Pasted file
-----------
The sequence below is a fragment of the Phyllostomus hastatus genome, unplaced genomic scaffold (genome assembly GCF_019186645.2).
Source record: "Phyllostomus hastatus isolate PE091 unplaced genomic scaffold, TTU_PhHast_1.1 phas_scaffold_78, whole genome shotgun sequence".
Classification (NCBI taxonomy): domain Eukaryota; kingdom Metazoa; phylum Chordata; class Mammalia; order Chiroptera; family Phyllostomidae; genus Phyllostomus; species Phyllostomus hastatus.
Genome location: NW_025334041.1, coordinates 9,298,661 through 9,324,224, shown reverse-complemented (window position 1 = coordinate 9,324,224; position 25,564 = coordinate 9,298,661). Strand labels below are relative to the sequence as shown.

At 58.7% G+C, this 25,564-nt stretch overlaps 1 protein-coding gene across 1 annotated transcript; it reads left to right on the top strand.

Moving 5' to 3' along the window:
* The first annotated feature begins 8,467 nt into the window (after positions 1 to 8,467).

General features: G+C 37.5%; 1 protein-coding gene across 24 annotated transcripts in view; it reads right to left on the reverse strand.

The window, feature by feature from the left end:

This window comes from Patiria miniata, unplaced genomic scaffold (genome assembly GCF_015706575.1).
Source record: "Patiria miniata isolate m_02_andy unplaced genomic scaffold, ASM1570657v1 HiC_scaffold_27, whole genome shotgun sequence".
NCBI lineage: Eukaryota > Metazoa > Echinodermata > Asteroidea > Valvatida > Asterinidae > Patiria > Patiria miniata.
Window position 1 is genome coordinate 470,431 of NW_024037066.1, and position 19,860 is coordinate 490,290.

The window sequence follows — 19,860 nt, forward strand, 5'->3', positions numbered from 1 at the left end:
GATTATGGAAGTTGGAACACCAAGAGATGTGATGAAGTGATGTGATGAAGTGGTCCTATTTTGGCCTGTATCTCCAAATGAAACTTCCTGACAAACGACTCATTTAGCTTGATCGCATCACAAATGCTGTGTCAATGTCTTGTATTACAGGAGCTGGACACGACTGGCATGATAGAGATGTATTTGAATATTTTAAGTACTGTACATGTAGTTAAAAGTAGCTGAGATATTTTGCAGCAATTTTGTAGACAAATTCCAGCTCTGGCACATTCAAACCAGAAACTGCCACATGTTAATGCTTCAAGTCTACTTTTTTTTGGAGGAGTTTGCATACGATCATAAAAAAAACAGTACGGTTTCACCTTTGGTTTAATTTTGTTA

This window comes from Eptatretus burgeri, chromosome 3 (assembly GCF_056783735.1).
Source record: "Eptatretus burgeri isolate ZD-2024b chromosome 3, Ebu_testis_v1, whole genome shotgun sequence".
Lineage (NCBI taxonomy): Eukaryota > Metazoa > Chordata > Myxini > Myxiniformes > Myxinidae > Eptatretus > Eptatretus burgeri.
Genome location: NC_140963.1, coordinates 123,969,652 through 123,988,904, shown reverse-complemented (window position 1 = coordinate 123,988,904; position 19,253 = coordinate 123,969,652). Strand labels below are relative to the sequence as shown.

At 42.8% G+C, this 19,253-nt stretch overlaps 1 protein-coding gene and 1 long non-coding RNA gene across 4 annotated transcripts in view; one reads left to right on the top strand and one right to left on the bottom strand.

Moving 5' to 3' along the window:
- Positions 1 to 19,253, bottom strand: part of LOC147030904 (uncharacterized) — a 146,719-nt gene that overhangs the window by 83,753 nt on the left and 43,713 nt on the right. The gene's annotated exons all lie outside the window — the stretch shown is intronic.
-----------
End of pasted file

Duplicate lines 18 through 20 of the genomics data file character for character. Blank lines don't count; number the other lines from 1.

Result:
Lineage (NCBI taxonomy): Eukaryota > Metazoa > Chordata > Myxini > Myxiniformes > Myxinidae > Eptatretus > Eptatretus burgeri.
Genome location: NC_140963.1, coordinates 123,969,652 through 123,988,904, shown reverse-complemented (window position 1 = coordinate 123,988,904; position 19,253 = coordinate 123,969,652). Strand labels below are relative to the sequence as shown.

At 42.8% G+C, this 19,253-nt stretch overlaps 1 protein-coding gene and 1 long non-coding RNA gene across 4 annotated transcripts in view; one reads left to right on the top strand and one right to left on the bottom strand.